Passing-on defence

Despite the fact that the Netherlands is a popular jurisdiction for follow-on cartel damages proceedings, most of the proceedings pending in the Netherlands are still at the stage of procedural defences. An exception is two proceedings initiated by TenneT on account of damages allegedly suffered by it as a result of the gas insulated switchgear cartel.

In the former case, ABB et al./TenneT et al., the court of appeal assessed the question of how to apply the passing-on defence. The court of appeal thereby considered that the claim brought by TenneT, which alleged to have suffered damages as a result of the cartel, "against that background, reasonably comprised the price surcharge to be determined in follow-on proceedings to assess the damages (...), minus that part of such damages that TenneT et al. (may) have passed on to their customers, (...) in addition to lost profit and interest." The court of appeal thereby calls to mind that damages are about compensating TenneT for the loss suffered by it as a result of ABB's wrongful acts by infringing competition law. The angle is not (indirectly) to take away from ABB everything that it may have gained as a result of the cartel. This basic principle also prevents ABB from being given multiple orders to compensate one and the same damage. Therefore, the court of appeal accepted ABB's passing-on defence, but failed to give a decision on the division of the burden of proof in respect of that defence. The court of appeal left that up to the court assessing the damages.

Another (less advanced) case in this respect is TenneT et al./Alstom et al., in which the court decision dated 24 September 2014 paid attention to assessment of the scope of the cartel damage. For example, the court held that TenneT would, in principle, be required to prove the scope of the overcharge. The assessment of damages is based on the criteria of national law. According to settled European case law, those criteria may not render compensation of damages impracticable or extremely difficult. Furthermore, the court referred to the principle of effectiveness and held that TenneT could not reasonably be expected to know what - under the circumstances of a global cartel - a reasonable price would have been for the relevant products. The principle of effectiveness may also entail that Alstom is to provide an insight into the price calculation of the products and that it would have to substantiate the costs at the time and the surcharges used. Furthermore, the court held that - save evidence to the contrary to be submitted by Alstom - TenneT could limit itself to an appropriate estimate of the damage. Such an estimate may, for instance, be made by comparing the quotation issued at the time of the cartel to the quotation issued after the cartel arrangements.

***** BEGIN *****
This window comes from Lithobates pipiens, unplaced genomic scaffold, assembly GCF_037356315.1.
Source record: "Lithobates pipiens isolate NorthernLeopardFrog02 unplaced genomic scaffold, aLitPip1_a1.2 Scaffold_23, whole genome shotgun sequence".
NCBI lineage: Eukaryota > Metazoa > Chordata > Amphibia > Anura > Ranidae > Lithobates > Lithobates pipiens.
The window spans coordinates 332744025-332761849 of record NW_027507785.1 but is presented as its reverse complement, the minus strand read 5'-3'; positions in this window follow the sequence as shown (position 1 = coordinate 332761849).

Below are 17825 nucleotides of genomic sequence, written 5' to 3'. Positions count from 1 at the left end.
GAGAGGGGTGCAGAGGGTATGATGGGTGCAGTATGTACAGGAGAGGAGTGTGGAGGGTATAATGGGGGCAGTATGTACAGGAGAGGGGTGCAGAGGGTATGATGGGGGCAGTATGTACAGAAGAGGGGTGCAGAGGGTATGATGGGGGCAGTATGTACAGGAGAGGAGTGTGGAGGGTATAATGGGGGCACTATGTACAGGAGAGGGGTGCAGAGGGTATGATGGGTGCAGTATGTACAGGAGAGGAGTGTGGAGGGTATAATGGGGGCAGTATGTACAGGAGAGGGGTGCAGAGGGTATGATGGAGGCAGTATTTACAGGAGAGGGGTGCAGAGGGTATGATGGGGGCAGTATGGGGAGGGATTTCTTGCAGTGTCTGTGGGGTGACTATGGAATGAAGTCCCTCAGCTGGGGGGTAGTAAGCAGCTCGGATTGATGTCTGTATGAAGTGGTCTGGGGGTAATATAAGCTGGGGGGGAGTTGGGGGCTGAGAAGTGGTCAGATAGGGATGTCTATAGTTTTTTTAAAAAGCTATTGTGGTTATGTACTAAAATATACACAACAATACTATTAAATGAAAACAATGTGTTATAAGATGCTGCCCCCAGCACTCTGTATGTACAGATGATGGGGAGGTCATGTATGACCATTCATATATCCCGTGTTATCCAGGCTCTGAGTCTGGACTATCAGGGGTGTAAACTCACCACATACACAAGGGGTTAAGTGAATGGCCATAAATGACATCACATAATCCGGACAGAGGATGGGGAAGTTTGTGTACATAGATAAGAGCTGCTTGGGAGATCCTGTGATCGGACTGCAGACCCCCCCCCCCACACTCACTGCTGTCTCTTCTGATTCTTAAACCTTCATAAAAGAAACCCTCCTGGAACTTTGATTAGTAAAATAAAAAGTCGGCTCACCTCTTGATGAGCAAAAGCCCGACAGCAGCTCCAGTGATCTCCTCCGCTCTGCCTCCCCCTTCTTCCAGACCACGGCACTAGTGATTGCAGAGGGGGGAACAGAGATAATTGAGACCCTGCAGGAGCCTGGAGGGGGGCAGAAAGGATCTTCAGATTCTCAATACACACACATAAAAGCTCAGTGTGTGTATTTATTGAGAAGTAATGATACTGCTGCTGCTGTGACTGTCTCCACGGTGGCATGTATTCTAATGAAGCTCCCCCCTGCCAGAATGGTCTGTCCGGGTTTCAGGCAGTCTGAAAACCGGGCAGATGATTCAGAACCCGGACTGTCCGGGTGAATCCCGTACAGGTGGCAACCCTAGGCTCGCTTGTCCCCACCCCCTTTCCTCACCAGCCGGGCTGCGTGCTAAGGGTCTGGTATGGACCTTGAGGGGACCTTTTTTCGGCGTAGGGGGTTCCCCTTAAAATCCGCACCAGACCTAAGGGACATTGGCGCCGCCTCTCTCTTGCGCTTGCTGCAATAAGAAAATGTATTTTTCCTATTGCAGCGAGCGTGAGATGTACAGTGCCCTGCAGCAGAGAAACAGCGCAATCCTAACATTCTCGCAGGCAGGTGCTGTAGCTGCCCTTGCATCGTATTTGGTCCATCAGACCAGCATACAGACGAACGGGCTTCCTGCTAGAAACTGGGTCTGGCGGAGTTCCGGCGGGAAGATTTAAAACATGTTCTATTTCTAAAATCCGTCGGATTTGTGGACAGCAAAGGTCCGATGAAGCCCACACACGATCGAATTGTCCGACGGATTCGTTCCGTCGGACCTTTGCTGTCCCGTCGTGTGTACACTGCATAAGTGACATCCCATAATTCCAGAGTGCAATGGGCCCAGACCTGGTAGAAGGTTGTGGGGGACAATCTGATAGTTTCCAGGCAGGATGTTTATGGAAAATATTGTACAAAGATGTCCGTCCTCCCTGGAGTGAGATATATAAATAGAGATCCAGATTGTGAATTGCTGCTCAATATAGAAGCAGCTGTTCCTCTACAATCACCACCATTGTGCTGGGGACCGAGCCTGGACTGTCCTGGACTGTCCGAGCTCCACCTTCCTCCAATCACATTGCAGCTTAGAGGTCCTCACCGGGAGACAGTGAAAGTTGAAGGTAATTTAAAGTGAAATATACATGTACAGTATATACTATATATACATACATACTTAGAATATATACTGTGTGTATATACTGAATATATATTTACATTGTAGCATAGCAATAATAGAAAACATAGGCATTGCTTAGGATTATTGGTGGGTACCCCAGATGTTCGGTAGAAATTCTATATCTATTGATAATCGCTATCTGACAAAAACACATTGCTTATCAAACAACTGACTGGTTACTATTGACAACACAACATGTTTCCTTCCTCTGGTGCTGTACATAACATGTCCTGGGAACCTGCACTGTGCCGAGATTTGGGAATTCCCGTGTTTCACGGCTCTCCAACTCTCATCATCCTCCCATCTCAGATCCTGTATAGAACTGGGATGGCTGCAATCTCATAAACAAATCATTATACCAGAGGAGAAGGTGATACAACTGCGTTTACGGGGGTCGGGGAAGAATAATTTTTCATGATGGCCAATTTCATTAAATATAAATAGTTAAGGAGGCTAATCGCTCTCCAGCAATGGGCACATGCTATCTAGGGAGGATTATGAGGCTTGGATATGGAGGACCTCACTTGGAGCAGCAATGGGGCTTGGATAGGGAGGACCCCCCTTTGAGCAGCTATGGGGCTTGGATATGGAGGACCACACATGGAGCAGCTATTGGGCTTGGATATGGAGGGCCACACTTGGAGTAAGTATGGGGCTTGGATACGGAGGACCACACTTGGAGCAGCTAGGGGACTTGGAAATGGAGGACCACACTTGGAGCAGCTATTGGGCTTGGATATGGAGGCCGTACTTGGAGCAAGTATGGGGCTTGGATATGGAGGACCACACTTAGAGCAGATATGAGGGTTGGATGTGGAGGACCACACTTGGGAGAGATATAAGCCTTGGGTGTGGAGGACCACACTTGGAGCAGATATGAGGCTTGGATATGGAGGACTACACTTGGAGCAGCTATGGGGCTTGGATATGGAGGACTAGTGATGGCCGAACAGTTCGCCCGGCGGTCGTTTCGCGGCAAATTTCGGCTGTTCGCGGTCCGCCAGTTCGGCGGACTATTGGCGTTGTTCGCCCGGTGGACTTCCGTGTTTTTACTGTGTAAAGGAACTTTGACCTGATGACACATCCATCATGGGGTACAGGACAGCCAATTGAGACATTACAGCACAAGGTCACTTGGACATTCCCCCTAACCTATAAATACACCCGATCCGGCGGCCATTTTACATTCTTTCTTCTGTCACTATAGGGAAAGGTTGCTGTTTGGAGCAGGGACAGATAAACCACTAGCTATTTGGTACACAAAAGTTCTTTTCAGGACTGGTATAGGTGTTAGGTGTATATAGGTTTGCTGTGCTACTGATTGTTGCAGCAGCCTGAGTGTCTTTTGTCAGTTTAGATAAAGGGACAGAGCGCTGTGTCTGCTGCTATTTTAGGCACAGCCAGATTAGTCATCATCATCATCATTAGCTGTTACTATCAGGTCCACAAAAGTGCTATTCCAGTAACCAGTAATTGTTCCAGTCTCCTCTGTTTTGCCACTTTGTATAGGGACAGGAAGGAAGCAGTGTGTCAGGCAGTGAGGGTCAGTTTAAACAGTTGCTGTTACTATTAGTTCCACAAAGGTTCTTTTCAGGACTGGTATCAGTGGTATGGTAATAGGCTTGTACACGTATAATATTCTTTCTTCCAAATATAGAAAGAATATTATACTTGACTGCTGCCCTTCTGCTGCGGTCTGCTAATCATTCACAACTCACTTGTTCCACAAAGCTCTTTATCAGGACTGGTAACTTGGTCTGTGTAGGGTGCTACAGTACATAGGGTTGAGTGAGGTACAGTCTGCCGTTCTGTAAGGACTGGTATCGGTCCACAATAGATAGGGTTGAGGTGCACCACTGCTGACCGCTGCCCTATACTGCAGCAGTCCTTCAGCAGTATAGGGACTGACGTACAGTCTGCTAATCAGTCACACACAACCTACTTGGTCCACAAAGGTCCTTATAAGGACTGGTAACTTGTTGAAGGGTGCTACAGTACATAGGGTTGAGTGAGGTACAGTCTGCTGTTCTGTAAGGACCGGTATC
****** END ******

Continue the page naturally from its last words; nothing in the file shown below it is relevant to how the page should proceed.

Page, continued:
Thus, TenneT has brought two separate proceedings against two different (alleged) cartel participants (ABB and Alstom) in the context of the same cartel. This is different than the usual route as referred to above, in which proceedings are initiated against a defendant, which is then likely to implead other participants. According to the decision of the Gelderland District Court dated 15 April 2015, TenneT was free to choose this route. The court held that TenneT was not under any obligation to bundle claims against different defendants in the same proceedings.

The cases described above are often still at the stage of procedural defences. Except for the discussion on the passing-on defence, however, there is still a great deal of uncertainty as to how Dutch courts will handle issues such the calculation and the attribution of the damages. Eventually, this will be the litmus test for the question as to whether the Netherlands will continue to be a popular jurisdiction for follow-on cartel damages proceedings. To this effect, the coming into force and implementation (not later than 27 December 2016) of the Damages Directive might also be of influence.